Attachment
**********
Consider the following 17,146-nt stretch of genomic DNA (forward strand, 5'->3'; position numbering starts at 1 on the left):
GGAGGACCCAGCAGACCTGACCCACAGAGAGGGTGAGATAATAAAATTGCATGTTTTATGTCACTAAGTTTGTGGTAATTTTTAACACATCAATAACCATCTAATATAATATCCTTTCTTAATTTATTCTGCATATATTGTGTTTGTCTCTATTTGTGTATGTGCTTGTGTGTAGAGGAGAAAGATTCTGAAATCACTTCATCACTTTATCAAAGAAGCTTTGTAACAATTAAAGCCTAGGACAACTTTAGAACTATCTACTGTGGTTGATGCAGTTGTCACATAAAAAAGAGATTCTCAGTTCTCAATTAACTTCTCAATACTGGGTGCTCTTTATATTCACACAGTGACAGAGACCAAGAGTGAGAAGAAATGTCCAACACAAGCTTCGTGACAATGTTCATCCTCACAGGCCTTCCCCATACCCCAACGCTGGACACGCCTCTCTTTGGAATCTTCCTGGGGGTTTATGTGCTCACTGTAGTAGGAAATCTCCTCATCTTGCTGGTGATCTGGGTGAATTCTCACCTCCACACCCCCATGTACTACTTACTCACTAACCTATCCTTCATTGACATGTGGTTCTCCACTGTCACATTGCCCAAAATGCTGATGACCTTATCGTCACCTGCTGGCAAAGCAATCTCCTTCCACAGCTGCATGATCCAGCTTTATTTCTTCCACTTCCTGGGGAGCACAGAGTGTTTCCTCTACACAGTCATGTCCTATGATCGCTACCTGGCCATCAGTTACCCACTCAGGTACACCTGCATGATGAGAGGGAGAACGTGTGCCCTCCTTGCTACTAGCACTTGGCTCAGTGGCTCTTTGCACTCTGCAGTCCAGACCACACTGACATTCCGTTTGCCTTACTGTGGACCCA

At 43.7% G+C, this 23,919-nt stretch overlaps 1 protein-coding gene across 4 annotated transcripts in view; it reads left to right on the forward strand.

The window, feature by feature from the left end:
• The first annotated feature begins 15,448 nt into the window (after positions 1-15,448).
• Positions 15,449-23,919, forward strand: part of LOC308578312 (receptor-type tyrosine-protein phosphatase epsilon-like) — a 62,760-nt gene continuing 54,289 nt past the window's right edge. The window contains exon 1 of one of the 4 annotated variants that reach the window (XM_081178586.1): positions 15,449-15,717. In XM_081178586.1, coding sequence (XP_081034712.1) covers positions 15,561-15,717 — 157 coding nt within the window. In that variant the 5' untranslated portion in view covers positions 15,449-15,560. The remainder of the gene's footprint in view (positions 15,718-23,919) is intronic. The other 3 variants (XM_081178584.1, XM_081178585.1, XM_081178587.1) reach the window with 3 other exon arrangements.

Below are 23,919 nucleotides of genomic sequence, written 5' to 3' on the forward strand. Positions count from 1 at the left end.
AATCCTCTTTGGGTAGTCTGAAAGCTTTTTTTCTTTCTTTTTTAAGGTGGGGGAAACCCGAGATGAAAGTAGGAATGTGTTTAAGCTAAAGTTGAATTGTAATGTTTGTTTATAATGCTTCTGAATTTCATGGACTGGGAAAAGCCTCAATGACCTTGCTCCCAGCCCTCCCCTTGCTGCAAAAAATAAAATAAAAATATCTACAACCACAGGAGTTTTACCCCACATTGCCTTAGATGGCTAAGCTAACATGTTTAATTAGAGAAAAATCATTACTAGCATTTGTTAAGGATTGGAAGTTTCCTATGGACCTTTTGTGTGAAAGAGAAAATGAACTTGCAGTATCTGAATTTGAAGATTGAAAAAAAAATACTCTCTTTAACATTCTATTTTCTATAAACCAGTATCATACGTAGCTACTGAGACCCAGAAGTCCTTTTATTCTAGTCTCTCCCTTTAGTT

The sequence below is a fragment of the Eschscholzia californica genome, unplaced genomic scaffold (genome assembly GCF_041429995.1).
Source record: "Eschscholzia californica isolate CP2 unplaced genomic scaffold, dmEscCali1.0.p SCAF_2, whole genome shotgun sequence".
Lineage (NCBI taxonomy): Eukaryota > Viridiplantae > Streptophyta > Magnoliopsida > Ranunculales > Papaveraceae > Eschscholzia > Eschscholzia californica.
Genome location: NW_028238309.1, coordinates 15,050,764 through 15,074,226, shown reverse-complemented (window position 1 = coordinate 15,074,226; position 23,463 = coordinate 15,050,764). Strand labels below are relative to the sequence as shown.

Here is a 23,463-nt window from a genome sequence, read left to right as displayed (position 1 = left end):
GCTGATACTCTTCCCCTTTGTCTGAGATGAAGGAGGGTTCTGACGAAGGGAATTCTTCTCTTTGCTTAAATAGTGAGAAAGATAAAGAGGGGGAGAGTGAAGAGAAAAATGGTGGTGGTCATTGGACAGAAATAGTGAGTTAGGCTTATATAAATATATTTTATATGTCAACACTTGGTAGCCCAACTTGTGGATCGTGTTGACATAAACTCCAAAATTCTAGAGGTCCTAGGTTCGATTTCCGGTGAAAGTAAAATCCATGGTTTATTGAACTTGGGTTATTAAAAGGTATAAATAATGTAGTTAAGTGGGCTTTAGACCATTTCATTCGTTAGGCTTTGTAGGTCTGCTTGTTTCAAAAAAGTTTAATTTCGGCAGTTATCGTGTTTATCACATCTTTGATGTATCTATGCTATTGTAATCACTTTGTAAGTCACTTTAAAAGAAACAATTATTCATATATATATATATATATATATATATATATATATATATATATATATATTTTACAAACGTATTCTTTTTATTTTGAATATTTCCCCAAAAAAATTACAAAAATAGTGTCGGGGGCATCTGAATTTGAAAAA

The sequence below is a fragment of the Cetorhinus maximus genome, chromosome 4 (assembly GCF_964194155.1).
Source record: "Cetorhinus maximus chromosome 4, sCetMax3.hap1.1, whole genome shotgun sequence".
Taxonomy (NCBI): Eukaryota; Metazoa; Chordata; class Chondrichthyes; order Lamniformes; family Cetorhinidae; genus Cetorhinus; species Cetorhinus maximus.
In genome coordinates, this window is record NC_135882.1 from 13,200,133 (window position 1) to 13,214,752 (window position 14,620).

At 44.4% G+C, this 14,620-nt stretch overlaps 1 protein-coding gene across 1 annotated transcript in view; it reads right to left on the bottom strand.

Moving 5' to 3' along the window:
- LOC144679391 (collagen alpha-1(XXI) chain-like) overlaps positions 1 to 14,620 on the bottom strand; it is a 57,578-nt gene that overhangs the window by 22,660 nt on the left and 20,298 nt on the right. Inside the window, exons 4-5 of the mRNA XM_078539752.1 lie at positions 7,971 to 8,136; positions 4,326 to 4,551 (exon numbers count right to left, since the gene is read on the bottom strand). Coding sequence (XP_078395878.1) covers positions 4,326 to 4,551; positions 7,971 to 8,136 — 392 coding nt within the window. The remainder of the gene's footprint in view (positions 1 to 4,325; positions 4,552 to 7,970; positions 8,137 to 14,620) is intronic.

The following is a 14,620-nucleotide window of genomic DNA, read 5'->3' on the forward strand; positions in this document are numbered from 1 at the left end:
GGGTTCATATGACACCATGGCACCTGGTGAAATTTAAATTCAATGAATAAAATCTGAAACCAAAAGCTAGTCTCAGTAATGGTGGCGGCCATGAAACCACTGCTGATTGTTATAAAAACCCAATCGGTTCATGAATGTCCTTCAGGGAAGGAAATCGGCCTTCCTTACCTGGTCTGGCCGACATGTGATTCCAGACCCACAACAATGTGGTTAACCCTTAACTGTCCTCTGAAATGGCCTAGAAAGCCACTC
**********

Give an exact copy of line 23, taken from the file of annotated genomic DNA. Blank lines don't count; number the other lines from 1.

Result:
GGGTTCATATGACACCATGGCACCTGGTGAAATTTAAATTCAATGAATAAAATCTGAAACCAAAAGCTAGTCTCAGTAATGGTGGCGGCCATGAAACCACTGCTGATTGTTATAAAAACCCAATCGGTTCATGAATGTCCTTCAGGGAAGGAAATCGGCCTTCCTTACCTGGTCTGGCCGACATGTGATTCCAGACCCACAACAATGTGGTTAACCCTTAACTGTCCTCTGAAATGGCCTAGAAAGCCACTC